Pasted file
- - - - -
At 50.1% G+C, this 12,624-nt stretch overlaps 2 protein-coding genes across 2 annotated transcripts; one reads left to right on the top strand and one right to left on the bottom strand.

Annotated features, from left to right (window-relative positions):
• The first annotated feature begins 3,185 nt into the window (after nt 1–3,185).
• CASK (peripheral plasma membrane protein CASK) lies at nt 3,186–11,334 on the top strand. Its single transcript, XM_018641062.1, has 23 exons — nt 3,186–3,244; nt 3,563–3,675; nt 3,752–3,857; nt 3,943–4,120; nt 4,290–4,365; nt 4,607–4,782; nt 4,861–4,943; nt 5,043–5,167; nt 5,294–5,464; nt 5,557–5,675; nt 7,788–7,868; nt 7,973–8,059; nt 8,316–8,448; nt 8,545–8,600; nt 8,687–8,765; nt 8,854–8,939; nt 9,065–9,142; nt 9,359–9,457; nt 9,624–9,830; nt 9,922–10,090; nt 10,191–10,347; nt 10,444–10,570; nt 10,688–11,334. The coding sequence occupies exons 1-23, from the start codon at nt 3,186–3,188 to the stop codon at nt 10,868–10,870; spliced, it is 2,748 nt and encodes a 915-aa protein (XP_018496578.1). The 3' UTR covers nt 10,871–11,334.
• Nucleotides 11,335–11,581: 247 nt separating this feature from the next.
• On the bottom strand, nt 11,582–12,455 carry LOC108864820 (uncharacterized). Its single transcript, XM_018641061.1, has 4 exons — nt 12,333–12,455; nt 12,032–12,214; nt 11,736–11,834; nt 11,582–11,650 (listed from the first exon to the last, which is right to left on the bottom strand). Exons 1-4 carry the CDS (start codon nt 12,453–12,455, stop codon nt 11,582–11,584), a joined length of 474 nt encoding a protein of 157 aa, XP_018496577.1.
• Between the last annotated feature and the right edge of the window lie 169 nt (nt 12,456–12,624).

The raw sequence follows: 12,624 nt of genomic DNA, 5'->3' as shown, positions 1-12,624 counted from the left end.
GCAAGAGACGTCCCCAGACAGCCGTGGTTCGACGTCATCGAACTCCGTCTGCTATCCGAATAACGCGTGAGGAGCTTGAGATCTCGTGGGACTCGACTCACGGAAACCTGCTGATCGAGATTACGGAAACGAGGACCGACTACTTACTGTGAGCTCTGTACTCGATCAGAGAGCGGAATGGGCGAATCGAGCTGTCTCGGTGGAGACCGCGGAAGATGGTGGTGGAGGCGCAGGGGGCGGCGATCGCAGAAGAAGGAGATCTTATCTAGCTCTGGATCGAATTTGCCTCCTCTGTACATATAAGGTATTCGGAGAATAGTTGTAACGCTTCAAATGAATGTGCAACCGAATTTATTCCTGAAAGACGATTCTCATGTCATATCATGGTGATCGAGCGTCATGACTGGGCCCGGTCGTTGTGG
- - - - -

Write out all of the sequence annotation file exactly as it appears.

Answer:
At 50.1% G+C, this 12,624-nt stretch overlaps 2 protein-coding genes across 2 annotated transcripts; one reads left to right on the top strand and one right to left on the bottom strand.

Annotated features, from left to right (window-relative positions):
• The first annotated feature begins 3,185 nt into the window (after nt 1–3,185).
• CASK (peripheral plasma membrane protein CASK) lies at nt 3,186–11,334 on the top strand. Its single transcript, XM_018641062.1, has 23 exons — nt 3,186–3,244; nt 3,563–3,675; nt 3,752–3,857; nt 3,943–4,120; nt 4,290–4,365; nt 4,607–4,782; nt 4,861–4,943; nt 5,043–5,167; nt 5,294–5,464; nt 5,557–5,675; nt 7,788–7,868; nt 7,973–8,059; nt 8,316–8,448; nt 8,545–8,600; nt 8,687–8,765; nt 8,854–8,939; nt 9,065–9,142; nt 9,359–9,457; nt 9,624–9,830; nt 9,922–10,090; nt 10,191–10,347; nt 10,444–10,570; nt 10,688–11,334. The coding sequence occupies exons 1-23, from the start codon at nt 3,186–3,188 to the stop codon at nt 10,868–10,870; spliced, it is 2,748 nt and encodes a 915-aa protein (XP_018496578.1). The 3' UTR covers nt 10,871–11,334.
• Nucleotides 11,335–11,581: 247 nt separating this feature from the next.
• On the bottom strand, nt 11,582–12,455 carry LOC108864820 (uncharacterized). Its single transcript, XM_018641061.1, has 4 exons — nt 12,333–12,455; nt 12,032–12,214; nt 11,736–11,834; nt 11,582–11,650 (listed from the first exon to the last, which is right to left on the bottom strand). Exons 1-4 carry the CDS (start codon nt 12,453–12,455, stop codon nt 11,582–11,584), a joined length of 474 nt encoding a protein of 157 aa, XP_018496577.1.
• Between the last annotated feature and the right edge of the window lie 169 nt (nt 12,456–12,624).

The raw sequence follows: 12,624 nt of genomic DNA, 5'->3' as shown, positions 1-12,624 counted from the left end.
GCAAGAGACGTCCCCAGACAGCCGTGGTTCGACGTCATCGAACTCCGTCTGCTATCCGAATAACGCGTGAGGAGCTTGAGATCTCGTGGGACTCGACTCACGGAAACCTGCTGATCGAGATTACGGAAACGAGGACCGACTACTTACTGTGAGCTCTGTACTCGATCAGAGAGCGGAATGGGCGAATCGAGCTGTCTCGGTGGAGACCGCGGAAGATGGTGGTGGAGGCGCAGGGGGCGGCGATCGCAGAAGAAGGAGATCTTATCTAGCTCTGGATCGAATTTGCCTCCTCTGTACATATAAGGTATTCGGAGAATAGTTGTAACGCTTCAAATGAATGTGCAACCGAATTTATTCCTGAAAGACGATTCTCATGTCATATCATGGTGATCGAGCGTCATGACTGGGCCCGGTCGTTGTGG